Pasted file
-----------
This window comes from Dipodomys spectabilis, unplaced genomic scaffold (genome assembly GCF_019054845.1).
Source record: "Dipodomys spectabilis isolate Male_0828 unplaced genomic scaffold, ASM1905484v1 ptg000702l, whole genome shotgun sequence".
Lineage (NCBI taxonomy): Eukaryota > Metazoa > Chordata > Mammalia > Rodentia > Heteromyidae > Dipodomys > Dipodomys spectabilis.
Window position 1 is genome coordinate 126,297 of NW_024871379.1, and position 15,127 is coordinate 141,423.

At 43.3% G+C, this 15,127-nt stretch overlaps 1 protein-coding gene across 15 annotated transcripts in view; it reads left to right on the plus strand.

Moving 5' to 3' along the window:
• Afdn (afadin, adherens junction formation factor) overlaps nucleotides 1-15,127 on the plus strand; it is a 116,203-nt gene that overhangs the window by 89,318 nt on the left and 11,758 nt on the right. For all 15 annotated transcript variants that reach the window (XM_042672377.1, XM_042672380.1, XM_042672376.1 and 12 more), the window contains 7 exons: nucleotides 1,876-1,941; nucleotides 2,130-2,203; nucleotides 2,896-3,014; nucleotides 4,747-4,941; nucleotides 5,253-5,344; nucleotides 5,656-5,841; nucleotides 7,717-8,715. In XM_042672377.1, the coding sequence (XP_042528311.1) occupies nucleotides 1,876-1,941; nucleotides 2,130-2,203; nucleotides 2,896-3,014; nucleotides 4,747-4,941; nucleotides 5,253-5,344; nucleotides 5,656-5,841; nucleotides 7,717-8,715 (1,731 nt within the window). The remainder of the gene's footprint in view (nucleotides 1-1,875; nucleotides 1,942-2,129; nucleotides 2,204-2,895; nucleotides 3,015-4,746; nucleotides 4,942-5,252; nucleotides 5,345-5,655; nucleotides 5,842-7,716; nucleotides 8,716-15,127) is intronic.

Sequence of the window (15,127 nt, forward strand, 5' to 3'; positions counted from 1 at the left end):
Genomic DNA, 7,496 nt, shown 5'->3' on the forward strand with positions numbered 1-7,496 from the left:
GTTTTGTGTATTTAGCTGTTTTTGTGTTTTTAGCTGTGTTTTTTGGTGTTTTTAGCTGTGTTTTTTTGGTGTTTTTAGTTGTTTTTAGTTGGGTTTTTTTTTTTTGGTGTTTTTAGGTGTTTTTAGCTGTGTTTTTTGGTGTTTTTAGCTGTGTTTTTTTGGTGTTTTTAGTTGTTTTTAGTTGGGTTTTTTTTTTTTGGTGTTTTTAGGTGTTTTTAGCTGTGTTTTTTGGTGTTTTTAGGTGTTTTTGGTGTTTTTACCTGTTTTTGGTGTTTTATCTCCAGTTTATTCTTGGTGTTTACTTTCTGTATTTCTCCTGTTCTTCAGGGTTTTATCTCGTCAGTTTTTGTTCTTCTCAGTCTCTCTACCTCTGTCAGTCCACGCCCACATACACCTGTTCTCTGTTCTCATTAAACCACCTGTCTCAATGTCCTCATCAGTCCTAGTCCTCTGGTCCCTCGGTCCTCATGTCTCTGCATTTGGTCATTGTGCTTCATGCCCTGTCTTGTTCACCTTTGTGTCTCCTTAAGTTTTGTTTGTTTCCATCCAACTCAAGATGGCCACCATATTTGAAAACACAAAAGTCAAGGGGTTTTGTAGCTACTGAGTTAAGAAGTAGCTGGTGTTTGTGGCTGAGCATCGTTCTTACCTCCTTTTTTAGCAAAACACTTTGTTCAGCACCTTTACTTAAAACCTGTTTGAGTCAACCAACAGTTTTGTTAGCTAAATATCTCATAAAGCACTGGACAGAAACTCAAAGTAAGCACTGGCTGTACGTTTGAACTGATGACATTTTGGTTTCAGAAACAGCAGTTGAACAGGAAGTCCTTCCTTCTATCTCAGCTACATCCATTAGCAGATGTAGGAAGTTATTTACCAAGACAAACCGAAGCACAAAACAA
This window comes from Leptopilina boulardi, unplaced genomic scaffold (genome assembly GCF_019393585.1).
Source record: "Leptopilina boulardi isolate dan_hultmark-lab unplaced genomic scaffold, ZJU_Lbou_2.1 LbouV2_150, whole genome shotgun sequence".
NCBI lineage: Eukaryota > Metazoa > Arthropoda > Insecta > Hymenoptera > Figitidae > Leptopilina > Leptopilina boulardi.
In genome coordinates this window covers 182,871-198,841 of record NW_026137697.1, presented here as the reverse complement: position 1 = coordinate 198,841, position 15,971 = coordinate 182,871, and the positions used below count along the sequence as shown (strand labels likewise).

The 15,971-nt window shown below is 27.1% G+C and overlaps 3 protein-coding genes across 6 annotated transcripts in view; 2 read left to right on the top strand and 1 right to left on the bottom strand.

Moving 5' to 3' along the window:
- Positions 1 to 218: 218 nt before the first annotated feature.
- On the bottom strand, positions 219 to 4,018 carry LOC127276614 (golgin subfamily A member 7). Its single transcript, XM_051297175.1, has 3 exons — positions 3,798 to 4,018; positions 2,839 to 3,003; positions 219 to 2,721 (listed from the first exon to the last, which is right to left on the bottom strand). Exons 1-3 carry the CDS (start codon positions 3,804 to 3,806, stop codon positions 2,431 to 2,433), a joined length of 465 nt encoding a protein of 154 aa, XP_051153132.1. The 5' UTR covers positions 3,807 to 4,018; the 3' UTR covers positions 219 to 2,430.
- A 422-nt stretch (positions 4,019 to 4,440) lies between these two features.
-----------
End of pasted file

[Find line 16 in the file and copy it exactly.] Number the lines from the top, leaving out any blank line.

Moving 5' to 3' along the window: